He didn’t look at her, couldn’t bear to look at her. Looking at her made it real. She didn’t answer him but he could feel, rather than see her movements. Hard choppy movements.
He’d never let her pick out the show before, preferring to take control of that particular duty himself. She hadn’t minded, really. She’d joked that it was one of his man of the house duties. Even if they didn’t have children, she said, he was still King of the Castle. Lindsay had always deferred to him. She said that she didn’t care so much about that stuff but sometimes he’d wondered. A twitch in her eye, stiff posture, belied otherwise. These were the silent words of Lindsay. He’d always made all of the decisions, big and little, all the day to day stuff. If he were to admit it, he was kind of a my way or the highway kind of guy. But she’d married him, right? She’d known who he was from the beginning.
Nowadays he couldn’t seem to make a decision. His mother, the psychologist, would have a field day with that one, he knew. Good thing she wasn’t around to berate him about it.
Lindsay had wanted to leave for the country, but he’d said no, they’d ride it out at home.
“How about Top Gun, huh? You always had a thing for that Tom Cruise guy.” He snuck a glance at her direction. She sat swaying in her matching beige leather chair. He didn’t look at her eyes. “Yeah, let’s go with Top Gun tonight.”
I’m tired of it, but as long as you like it, he thought.
He’d long since finished his bowl of cheerios when the credits rolled. He scooped his bowl off the coffee table, and headed upstairs.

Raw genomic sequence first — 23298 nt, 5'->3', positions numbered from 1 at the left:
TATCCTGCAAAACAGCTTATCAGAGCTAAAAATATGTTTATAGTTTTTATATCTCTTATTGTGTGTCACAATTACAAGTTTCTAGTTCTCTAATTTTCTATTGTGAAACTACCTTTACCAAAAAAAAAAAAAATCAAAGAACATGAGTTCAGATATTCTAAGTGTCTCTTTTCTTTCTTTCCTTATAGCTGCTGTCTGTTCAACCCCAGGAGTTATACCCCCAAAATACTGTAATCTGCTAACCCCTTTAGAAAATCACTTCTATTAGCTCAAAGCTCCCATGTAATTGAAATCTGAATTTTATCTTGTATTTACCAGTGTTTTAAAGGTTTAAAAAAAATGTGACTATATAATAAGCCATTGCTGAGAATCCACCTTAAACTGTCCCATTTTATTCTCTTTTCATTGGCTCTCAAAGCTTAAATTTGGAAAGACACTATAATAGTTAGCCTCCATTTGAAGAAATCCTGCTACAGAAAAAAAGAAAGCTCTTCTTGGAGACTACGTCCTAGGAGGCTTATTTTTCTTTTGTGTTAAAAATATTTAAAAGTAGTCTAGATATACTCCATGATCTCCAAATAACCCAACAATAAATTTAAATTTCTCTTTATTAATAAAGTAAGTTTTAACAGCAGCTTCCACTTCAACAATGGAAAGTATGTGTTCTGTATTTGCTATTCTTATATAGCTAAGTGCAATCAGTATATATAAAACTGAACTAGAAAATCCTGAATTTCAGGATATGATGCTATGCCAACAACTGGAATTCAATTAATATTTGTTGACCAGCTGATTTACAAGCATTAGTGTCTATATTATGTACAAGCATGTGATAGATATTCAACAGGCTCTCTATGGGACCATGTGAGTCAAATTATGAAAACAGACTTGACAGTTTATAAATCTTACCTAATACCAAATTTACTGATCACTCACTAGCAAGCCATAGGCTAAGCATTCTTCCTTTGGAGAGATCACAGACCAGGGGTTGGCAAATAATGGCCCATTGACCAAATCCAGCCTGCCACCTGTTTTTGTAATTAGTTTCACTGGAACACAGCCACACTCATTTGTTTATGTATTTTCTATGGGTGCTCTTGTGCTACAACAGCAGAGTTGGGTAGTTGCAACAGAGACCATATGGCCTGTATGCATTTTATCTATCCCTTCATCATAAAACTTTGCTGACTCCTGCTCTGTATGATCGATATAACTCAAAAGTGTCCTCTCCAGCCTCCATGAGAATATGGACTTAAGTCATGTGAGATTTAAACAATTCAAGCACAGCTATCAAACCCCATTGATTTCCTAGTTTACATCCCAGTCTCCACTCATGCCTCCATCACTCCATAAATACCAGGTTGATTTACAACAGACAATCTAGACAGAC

“I’ll do the dishes tonight, Linds. Don’t worry about it, okay?”
He didn’t get a response, hadn’t expected one. Doing dishes was her job, but what the heck? He could help out. He washed the single bowl and spoon along with the single fork and plate from his mishmash of lunch, wondering all the while how long he would have hot water. So far, so good, but who knew about tomorrow. Who knew about anything anymore?
Afterwards, he went to bed, being sure to lock the basement door before heading upstairs. The lock was new and turned stiffly in his hand. Pausing inside his bedroom, he locked the bedroom door too, just in case.
He and Lindsay had met in college their junior year. They’d gone on a few dates before she’d thought to ask his last name and when he’d told her, she’d laughed herself so silly he’d felt hurt, then angry. At least until she’d clarified by saying, “Lindsay Lindy. That’s a riot.”
That’s when the heat of anger had exploded into the heat of love. They’d gone to bed together that night, and the rest as they say, was history. Dave and Lindsay, an unconquerable pair.
They’d married, started their lives together in another city, failed to produce any kids, and finally settled by buying this too-large house just for themselves. Two thirty-somethings filling their lives with stuff instead of babies. Silence, instead of the noise of laughter.
It could have been worse.